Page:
Discover how to deploy Core ML models outside of your app binary, giving you greater flexibility and control when bringing machine learning features to your app. And learn how Core ML Model Deployment enables you to deliver revised models to your app without requiring an app update. We'll also walk you through how you can protect custom machine learning models through encryption, and preview your model performance in Xcode.
For more information on working with Core ML, including bringing over models trained in environments like TensorFlow and PyTorch, we also recommend watching "Get your models on device using Core ML Converters.”
Hello. My name is Anil Katti and I'm excited to share with you some of the amazing new features we've introduced this year in Core ML. Core ML makes it easy for you to seamlessly integrate machine learning into your app, unlocking the door to countless amazing experiences for your users. Your Core ML model is at the heart of what makes all these experiences possible. Today, we are introducing new features that are centered around this model. In this session, we're going to cover a few topics, from a new way to deploy your models, to encrypting them, and some enhancements in Xcode. Let's get started. We designed Core ML with your app development workflow in mind. Once you have a model, you can integrate it into your app by simply dragging and dropping it into your Xcode project. Xcode compiles your model into an optimal format for running on-device. When you submit your app, the compiled model is bundled with your app. Together, they go to the App Store and then to your users' devices. Bundling a model with your app works great and we highly recommend doing it. That way, the model is readily available as soon as a user installs the app. There are scenarios where you might need more flexibility and control over the model delivery process. Today, we're introducing Core ML Model Deployment to give you that flexibility.
Core ML Model Deployment provides you a new way to deliver models to your apps. Using the Model Deployment dashboard, models can be stored, managed and deployed via Apple cloud. Devices periodically retrieve updates as they become available. Model Deployment gives you the ability to develop and deploy models independent of the app update cycle, a new way to group and manage models that work together, and the option to target models to specific device populations.
We're really excited about these features, so let's explore each one in more detail. Let's start with independent development.
Typically, when you retrain your models, you probably plan to bundle them with your next app update.
But what if you're updating your models at a different pace than your app? In the past, you'd have to push more app updates just to get the newer models in your users' hands.
Now, with Model Deployment, you can quickly and easily update your models without updating the app itself. Next up: model collections.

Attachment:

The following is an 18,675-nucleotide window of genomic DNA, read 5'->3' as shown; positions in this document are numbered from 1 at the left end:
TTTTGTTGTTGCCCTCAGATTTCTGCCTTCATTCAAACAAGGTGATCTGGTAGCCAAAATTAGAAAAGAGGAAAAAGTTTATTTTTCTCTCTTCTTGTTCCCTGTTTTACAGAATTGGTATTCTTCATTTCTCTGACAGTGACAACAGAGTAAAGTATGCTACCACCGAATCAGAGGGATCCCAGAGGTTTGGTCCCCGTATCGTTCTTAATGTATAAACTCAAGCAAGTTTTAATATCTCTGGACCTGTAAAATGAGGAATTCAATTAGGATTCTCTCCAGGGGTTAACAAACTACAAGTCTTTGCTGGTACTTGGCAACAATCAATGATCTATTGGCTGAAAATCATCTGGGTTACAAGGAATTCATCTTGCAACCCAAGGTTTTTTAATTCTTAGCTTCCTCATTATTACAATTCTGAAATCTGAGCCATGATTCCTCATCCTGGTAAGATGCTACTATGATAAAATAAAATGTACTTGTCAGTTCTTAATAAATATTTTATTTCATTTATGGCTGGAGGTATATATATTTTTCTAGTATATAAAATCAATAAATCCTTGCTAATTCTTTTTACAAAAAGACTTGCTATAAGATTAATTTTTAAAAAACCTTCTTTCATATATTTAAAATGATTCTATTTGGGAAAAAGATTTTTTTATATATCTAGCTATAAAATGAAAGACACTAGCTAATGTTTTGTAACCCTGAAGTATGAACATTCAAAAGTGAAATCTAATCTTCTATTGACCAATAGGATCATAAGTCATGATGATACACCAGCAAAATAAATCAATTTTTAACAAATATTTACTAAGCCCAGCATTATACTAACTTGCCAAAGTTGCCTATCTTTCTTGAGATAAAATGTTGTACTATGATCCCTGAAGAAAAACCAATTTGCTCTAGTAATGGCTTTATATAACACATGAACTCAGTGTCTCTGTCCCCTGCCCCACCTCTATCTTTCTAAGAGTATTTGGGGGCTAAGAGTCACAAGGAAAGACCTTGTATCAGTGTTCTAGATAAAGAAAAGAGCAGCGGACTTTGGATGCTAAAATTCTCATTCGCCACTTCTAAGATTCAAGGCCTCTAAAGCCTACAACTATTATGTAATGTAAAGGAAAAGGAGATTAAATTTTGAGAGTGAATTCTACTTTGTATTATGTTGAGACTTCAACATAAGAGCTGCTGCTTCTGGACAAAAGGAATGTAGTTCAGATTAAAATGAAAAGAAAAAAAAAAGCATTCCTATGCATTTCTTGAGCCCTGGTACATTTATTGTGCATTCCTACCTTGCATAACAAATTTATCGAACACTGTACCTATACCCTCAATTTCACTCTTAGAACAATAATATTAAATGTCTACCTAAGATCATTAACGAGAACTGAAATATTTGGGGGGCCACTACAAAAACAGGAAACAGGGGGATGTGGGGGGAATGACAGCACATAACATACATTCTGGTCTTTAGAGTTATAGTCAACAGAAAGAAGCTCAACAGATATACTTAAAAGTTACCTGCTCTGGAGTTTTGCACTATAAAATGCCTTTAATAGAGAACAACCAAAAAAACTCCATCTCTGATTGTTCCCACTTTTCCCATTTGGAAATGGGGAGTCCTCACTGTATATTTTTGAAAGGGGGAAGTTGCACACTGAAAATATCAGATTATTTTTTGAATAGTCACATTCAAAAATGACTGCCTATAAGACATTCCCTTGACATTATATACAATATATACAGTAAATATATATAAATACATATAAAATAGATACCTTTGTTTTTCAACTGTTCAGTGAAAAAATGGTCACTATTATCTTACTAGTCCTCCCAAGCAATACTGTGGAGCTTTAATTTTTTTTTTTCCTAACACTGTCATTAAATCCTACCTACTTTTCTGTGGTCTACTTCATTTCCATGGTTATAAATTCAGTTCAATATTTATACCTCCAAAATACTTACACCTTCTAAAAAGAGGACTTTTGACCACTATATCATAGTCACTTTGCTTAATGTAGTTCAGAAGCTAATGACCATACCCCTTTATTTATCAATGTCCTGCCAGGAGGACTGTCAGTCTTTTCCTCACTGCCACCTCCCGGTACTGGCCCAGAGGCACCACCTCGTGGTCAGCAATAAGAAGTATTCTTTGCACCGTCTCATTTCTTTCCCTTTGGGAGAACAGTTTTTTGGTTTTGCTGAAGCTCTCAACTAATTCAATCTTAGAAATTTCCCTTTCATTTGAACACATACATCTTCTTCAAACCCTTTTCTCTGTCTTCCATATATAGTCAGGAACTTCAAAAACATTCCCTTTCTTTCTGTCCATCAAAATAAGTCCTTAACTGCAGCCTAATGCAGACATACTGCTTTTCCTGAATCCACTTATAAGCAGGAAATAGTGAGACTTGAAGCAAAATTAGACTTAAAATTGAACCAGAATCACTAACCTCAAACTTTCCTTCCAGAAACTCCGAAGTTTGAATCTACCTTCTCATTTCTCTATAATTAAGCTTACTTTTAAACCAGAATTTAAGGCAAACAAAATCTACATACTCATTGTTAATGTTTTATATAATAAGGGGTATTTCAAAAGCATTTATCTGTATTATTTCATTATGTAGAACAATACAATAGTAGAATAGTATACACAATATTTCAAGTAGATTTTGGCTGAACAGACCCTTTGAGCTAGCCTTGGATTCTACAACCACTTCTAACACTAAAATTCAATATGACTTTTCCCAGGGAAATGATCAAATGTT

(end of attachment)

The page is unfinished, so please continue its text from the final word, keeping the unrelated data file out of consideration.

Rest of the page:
Model collections are a great way to group one or more models that relate to a feature in your app. For example, let's say you're working on a game and one of its levels needs a set of models to support a feature. You can keep these models in sync by grouping them into a single model collection. When you deploy a model collection, that deployment keeps all the models within a collection together and atomically delivers them to your app. I'm eager to show all this in action, but before we jump into the demo, let me describe how we would go about adopting this feature.
So, there are three steps in adopting Model Deployment. The first step is to use the new Core ML API to opt-in for Model Deployment. Next, prepare the model for deployment by creating a model archive. You can do this in Xcode.
The last step is to upload the prepared model and deploy on the Model Deployment dashboard. You will only need to repeat steps two and three every time you update your model. Let's take a closer look at these steps with a demo. I have a simple app that classifies flowers and applies cool visual effects when you double-tap on a picture. It uses two Core ML models: an image classifier and a style transfer model.
I chose to integrate Model Deployment so I could decouple updating models from the app update process and iterate on models independently.
So, the first step is to use the new API to opt-in for Model Deployment. Let's see how to do that in Xcode. I have my Xcode project open. Although this app does a couple of things, for this demo, let's just focus on the flower classification feature.
Here is the key method we are going to implement today. It classifies the flower in a given image and updates the UI with the class label.
The first thing I want to do when this method is invoked is create an instance of FlowerClassifier and store it in a variable. This would allow me to access the preloaded model in subsequent calls and not have to load the model every single time.
So, let me get started by checking for the preloaded case.
Here, I check to see if the variable is already set and if so, use that to classify the image and return immediately. Next, let's implement the logic to load the model.
Recall that models are grouped into collections. I will show how to create and deploy model collections on the new dashboard in a few minutes. But here, I'm interested in accessing the collection that was already deployed. I can do that by simply calling beginAccessing method on MLModelCollection.
The first time this method is called for a model collection with an identifier, the system downloads all models in that collection on a background queue and registers for future updates to those models. You can monitor the download using the progress object.